Ringing in 2011! Here’s a recap of our dinner on 12/31/2010 at Metrovino. After being seated promptly on arrival and being given the time to peruse and then taking our beverage order, we started with the Amuse bouche at Metrovino’s NYE Tasting 2010 dinner. It was a spoonful of tomato and basil and perhaps also tuna tartare if you are an omnivore, along with a little container of Jerusulum artichoke soup. The soup was very nice and creamy and we both really enjoyed it, the spoons were ok- I was expecting more perky brightness in the flavor. As we would soon find out, that was the theme of the dinner- richness with an attempt at a bit of acid on the side.
First Course. For the vegetarian, it was an Alba White Truffle Blintz with house made ricotta cheese, alba white truffles, chives, celery-lemon vinaigrette. He found this too creamy for his liking, and passed the plate over for me to ensure bread mopped off every last bit of truffle (which he didn’t notice!!).
For the omnivore, it was Caviar Blintz: california sturgeon caviar served over a warm blintz stuffed with dungeness crab, house made ricotta, chives, lemon zest. Spreading the caviar over the blintz to even out the saltiness balanced out the creaminess of the inside along with the soft but crisp crepe outside. Along with our dinner, he had a “Syrah Smackdown” flight that consisted of wines from Washington (Tyrus Evan), Oregon (Cristom), and Australia (Mitolo “Jester”). I had a “Sparkling Smackdown” wine flight of Italy (Dama del Rovere Durello Brut) vs Oregon (J Albin Brut Rosé) vs France (Huber-Verdereau Crémant de Bourgogne). Washington won in the Syrah, but France won in the sparkling.
Second Course. For the vegetarian, this course was a Warm Winter Squash & Belgian Endive Salad with goat cheese croquette, lentil & leek vinaigrette, toasted walnut. He didn’t care for his cheese croquette, so I got to spread 3/4 of it on bread to enjoy. And admittedly the cheese was only so-so, croquette form did not improve it- whatever breading was around it was more like soft breadcrumb then crunch. The cheese inside the breading was sticky creamy rather then light fluffy and no additional flavor from a nice culture, now that I recognize the difference in making goat cheese myself at home.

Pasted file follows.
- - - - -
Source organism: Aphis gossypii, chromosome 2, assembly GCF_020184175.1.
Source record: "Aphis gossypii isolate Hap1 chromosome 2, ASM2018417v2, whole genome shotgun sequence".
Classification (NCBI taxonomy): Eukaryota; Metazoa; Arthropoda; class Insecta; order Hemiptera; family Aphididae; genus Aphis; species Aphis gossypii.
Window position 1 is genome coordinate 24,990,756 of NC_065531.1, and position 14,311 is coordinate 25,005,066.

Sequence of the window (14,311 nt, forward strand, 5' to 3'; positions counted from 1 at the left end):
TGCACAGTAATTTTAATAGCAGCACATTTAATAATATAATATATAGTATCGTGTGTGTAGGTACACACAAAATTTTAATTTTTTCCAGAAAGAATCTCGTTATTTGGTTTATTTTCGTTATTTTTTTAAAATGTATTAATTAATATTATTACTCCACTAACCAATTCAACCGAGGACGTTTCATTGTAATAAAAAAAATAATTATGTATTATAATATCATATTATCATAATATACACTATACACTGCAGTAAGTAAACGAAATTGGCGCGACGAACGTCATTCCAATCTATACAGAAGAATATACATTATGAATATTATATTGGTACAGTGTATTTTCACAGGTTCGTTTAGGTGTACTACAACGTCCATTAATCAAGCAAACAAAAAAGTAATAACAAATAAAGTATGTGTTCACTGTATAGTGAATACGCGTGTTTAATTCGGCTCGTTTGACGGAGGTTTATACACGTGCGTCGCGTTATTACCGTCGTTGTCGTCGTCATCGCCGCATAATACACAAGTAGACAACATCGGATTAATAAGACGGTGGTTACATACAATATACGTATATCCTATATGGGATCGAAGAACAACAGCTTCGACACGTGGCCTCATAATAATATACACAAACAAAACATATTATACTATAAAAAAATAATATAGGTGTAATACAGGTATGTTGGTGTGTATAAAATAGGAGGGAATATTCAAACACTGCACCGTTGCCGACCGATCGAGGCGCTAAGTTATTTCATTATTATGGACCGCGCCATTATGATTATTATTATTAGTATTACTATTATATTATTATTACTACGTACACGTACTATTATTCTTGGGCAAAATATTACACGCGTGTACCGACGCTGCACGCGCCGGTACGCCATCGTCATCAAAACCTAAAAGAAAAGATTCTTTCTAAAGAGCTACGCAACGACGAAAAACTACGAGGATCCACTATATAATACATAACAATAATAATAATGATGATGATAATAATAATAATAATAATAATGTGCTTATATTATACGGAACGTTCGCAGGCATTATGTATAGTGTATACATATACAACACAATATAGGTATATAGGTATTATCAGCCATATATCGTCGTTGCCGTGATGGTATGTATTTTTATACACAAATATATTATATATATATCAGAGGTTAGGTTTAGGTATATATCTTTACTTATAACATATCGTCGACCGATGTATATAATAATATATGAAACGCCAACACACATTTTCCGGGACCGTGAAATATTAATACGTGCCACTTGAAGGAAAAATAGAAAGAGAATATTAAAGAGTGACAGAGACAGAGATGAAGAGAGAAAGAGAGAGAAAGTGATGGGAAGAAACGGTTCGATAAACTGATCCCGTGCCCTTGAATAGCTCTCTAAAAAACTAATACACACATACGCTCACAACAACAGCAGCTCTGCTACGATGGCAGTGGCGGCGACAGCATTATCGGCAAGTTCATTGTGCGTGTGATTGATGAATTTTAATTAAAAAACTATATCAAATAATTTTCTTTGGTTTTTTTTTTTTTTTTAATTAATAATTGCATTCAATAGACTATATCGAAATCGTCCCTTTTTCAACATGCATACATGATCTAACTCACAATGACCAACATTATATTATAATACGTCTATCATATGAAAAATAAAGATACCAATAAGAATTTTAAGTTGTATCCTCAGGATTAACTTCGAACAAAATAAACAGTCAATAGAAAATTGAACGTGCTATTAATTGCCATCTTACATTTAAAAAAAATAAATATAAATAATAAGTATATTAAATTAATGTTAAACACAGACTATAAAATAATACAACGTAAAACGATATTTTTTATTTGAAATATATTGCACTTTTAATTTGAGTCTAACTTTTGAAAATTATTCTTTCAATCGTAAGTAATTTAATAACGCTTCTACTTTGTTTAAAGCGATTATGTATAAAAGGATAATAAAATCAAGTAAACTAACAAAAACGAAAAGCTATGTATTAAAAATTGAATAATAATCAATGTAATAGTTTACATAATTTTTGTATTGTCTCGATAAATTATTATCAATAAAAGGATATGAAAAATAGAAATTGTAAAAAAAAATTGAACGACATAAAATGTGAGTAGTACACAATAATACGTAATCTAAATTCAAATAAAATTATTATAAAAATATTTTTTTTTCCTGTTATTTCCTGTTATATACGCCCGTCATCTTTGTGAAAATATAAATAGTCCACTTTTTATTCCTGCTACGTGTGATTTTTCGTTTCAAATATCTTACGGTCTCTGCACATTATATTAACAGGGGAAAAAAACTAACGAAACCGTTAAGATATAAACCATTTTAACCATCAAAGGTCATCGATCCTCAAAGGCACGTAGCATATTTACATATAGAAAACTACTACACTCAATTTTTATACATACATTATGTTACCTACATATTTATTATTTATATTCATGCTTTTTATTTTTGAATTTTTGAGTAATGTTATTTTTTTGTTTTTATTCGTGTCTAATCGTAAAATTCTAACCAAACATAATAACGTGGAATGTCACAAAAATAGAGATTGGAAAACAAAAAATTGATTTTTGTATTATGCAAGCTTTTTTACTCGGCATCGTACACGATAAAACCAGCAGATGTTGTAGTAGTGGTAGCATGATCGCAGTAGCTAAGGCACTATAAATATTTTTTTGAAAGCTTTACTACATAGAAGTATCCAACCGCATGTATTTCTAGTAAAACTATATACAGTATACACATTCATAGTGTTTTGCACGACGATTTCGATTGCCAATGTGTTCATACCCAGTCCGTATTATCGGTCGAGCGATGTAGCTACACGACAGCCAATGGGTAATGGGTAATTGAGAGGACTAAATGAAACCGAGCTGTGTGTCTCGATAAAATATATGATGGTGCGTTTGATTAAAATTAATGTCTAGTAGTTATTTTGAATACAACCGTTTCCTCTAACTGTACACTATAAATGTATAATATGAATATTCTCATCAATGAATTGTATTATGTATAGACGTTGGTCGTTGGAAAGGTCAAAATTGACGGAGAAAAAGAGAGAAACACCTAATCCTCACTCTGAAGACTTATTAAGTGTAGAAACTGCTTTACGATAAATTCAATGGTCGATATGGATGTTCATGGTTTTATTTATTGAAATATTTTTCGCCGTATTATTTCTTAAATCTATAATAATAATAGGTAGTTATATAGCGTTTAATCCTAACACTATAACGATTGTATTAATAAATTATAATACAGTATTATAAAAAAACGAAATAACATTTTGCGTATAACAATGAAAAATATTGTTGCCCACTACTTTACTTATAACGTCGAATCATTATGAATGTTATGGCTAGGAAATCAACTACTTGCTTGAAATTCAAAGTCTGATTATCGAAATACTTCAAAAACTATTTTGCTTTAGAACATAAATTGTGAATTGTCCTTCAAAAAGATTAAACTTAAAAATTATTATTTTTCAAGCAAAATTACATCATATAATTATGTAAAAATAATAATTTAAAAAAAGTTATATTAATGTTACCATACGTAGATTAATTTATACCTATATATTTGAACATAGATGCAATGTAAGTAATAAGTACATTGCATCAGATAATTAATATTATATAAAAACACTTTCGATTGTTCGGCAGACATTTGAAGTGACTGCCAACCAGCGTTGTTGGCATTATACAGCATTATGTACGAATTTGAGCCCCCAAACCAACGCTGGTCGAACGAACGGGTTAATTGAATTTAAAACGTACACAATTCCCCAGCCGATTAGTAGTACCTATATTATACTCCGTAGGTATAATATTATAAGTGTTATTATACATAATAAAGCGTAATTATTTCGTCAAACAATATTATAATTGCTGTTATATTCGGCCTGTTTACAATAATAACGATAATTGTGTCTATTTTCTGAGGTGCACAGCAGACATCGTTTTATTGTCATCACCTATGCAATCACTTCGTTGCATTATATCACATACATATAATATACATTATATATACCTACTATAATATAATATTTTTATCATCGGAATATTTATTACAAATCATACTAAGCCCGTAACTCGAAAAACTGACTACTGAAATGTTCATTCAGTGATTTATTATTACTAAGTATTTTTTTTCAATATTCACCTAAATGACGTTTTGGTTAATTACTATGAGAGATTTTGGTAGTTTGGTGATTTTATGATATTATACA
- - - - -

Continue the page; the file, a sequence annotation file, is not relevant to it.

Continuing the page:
For the omnivore, this course was Lobster, Avocado & Green Apple Salad with Braised Pork Belly, Crispy Potato & Alba White Truffles poached lobster salad with crème fraîche, fines herbes, avocado, celery vinaigrette. I liked the flavor from the pork belly along with the lobster and green apple, but I thought they could have dialed back the creaminess from the avocado a bit and instead added more green apple for more balance against so much savory. The crispy potato also was not very crispy. For a “salad” course, this was a terrible salad, it’s better as a starter, unless they add in more greens as this was so creamy.
As a special additional course for the omnivore, there was Cold-Smoked Foie Gras “Pastrami” with red cabbage marmalade, blood orange & caraway gastrique, dark bread and duck rillettes. This was incredibly rich and like thick tablespoons of Irish butter- I wish there had been more of everything else= be it marmalade, blood orange, or bread to spread that meat butter around. The quotes around the pastrami came from the fact that rillette was coated on the outside with the typical seasoning for pastrami- garlic, coriander, pepper, etc- and when presented at the table a glass container was upside down on it, and when lifted smoke steam wafted up. F also extracted a promise that I would never have foie gras again based on the principle that it is a cruel and unnecessary item to produce and eat.